Situation Report
Areas infested/ likely to be infested by desert locust in Somalia. Photo: FAO

New desert locust swarms predicted

The desert locust infestation in Somalia, like in several Horn of Africa countries, remains alarming. According to the Food and Agriculture Organization (FAO), the locusts are continuing to breed in the northeast of Somalia and new swarms are expected to form in coming weeks as the hoppers become immature adults, start flying and becoming voracious. In northeast Somalia, several generations of hopper bands are already present and will be laying eggs soon as the Gu’ (April-June) rains approach.

While the locust upsurge is rapidly developing, its current impact on food security has been limited and localised so far. In the case of agricultural areas, most crops had already been harvested or were in later stages of maturity when the locust swarms passed through, thereby limiting losses. In pastoral areas, rangeland resources were well above average following abundant October–December seasonal rains, which has helped to offset the effects of locust damages thus far by replenishing pasture.

Average to above average rains expected in April to June

Rainfall forecasts for the Gu’ 2020 period indicate a strong possibility of average to above-average precipitation in most parts of Somalia. These Gu’ rains are expected to maintain rangelands and support planting activities. However, they could enable a new wave of breeding and further spread of the locust pests. Pasture losses are expected in areas where swarms land, although rainfall in coming months is likely to partially continue offsetting the impact. Nonetheless, if the desert locusts continue to multiply, this offsetting effect will be drastically reduced.

Analysis by FAO shows that the most significant food security impact will be felt by households in areas where swarms pass through and cause damage, especially those that are reliant on cropping activities and are already facing acute food insecurity (IPC Phase 2+) due to existing high vulnerability and the effects of expected crop losses. On 27 February, FAO and the Somali Government released the “Desert Locust Crisis - Somalia Action Plan” which requires US$32.2 million to implement through July 2020.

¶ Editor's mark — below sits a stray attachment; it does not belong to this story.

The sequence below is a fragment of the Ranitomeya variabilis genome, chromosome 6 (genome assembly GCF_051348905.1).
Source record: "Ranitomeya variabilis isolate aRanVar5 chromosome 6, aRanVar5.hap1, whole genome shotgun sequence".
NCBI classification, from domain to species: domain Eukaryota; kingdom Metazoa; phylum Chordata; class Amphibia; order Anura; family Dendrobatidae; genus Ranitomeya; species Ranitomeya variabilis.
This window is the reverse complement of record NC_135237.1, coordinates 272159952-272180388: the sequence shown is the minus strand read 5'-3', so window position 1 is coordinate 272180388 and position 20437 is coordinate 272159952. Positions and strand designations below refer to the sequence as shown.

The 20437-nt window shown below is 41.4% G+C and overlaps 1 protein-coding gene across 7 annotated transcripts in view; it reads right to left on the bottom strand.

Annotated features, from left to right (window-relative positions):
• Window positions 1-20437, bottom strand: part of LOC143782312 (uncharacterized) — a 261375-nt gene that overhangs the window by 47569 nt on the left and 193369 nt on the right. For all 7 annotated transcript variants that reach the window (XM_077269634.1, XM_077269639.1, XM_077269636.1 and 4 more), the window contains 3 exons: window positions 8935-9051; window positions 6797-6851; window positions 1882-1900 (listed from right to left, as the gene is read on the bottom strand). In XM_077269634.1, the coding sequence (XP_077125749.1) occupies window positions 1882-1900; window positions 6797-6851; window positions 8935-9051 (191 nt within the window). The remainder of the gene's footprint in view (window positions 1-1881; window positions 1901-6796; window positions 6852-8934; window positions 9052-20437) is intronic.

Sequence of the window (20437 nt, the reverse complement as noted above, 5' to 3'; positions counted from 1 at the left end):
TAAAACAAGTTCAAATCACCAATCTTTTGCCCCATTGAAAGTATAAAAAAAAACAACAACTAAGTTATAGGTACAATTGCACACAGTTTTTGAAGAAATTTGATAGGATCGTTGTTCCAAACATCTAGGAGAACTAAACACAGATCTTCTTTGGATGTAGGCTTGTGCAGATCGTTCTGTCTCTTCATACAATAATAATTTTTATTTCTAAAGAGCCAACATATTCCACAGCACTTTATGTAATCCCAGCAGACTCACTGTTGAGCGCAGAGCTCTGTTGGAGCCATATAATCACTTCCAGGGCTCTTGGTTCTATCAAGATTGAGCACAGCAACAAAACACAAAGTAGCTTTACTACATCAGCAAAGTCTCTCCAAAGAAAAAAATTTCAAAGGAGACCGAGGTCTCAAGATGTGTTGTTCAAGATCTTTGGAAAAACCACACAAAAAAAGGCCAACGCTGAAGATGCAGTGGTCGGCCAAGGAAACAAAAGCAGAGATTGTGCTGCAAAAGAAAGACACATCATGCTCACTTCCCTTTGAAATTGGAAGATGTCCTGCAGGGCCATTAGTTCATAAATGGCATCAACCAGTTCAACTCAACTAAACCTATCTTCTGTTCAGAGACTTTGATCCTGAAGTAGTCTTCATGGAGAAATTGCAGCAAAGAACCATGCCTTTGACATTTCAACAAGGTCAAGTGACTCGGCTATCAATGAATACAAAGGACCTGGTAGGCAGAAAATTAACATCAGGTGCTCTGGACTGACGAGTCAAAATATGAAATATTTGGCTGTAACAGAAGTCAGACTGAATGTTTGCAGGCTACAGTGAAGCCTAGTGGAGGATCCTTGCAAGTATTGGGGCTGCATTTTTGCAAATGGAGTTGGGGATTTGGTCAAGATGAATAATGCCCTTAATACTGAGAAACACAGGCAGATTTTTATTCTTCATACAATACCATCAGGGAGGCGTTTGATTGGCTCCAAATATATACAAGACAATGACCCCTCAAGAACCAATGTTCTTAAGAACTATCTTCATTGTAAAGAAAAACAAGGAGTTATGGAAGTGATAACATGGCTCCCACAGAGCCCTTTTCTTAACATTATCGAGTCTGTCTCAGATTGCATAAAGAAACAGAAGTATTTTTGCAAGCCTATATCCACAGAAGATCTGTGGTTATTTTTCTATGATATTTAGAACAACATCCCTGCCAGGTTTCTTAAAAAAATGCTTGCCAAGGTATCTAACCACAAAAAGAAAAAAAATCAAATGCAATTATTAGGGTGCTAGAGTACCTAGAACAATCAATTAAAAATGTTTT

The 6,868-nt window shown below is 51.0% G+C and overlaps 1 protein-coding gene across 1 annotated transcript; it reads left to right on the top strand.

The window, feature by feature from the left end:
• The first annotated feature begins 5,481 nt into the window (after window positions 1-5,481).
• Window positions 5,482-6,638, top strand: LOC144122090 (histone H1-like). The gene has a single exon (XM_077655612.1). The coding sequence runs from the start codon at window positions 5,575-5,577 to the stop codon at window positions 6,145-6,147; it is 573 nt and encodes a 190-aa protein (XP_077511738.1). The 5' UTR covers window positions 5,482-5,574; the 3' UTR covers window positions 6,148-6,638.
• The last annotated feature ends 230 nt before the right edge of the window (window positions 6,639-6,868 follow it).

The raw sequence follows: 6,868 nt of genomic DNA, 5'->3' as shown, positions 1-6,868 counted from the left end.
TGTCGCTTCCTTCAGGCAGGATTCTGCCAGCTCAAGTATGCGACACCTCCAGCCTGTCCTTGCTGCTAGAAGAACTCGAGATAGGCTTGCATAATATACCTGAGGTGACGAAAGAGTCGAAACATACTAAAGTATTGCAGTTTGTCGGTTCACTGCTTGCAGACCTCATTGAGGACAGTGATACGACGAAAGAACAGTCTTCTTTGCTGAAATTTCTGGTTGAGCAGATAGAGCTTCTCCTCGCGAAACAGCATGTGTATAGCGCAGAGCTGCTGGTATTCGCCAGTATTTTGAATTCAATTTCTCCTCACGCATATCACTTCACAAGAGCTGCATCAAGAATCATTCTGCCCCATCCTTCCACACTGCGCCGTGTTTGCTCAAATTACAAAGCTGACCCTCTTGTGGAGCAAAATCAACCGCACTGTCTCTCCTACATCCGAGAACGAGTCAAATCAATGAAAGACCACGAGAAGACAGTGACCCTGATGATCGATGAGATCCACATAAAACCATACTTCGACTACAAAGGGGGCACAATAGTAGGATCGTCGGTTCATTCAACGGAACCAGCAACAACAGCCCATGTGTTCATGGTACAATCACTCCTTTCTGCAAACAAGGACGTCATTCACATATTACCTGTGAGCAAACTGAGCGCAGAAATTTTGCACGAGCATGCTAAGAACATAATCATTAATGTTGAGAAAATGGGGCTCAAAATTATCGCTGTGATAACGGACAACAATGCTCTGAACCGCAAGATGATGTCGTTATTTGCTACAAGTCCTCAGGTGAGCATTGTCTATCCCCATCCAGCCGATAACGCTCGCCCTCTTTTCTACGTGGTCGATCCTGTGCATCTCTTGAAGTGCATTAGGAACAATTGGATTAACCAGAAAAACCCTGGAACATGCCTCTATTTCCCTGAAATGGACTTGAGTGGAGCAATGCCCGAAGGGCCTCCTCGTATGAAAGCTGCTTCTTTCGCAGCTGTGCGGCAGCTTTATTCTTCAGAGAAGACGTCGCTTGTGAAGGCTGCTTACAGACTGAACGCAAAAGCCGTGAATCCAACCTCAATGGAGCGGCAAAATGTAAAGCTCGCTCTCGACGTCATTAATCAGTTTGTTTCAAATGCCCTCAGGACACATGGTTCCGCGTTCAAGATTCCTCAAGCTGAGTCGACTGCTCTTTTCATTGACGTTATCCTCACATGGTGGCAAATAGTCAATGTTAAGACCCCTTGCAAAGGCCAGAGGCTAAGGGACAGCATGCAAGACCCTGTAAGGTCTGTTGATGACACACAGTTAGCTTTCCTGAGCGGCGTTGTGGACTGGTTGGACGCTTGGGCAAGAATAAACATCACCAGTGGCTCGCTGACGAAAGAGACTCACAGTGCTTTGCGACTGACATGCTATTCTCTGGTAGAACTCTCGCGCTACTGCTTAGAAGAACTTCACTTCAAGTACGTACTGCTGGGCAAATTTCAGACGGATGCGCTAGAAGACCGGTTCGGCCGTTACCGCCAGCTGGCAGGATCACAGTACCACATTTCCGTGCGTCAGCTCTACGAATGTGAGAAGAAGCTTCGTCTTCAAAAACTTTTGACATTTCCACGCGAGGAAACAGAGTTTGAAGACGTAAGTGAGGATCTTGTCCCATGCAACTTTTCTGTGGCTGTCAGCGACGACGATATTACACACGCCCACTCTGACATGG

Regional response to locust infestation

FAO has adopted a regional response plan to the locust infestation and urgently needs $138 million to respond in Ethiopia, Somalia, Kenya, Djibouti, Eritrea, South Sudan, Uganda and Tanzania. Like Somalia, these seven countries have experienced widespread infestation. FAO urgently needs this money to help governments to scale up control operations to mitigate the devastating impact of the pests as soon as possible.

The required funding will ensure that activities to control the locusts can take place before new swarms emerge and breed. It will also provide help for people whose crops or pastures are already affected, to protect their families and their livelihoods. As of 25 February, FAO had received commitments totalling $33 million. WFP has estimated the cost of responding to the impact of locusts on food security alone to be at least 15 times higher than the cost of preventing the spread now.

The desert locust is considered the world’s most dangerous migratory pest. A swarm of one square kilometer can consume the equivalent of crops that could feed 35,000 people for a year. The current infestation in Somalia is the worst in 25 years. On 2 February, the Somalia Government declared a national emergency over the locust infestation.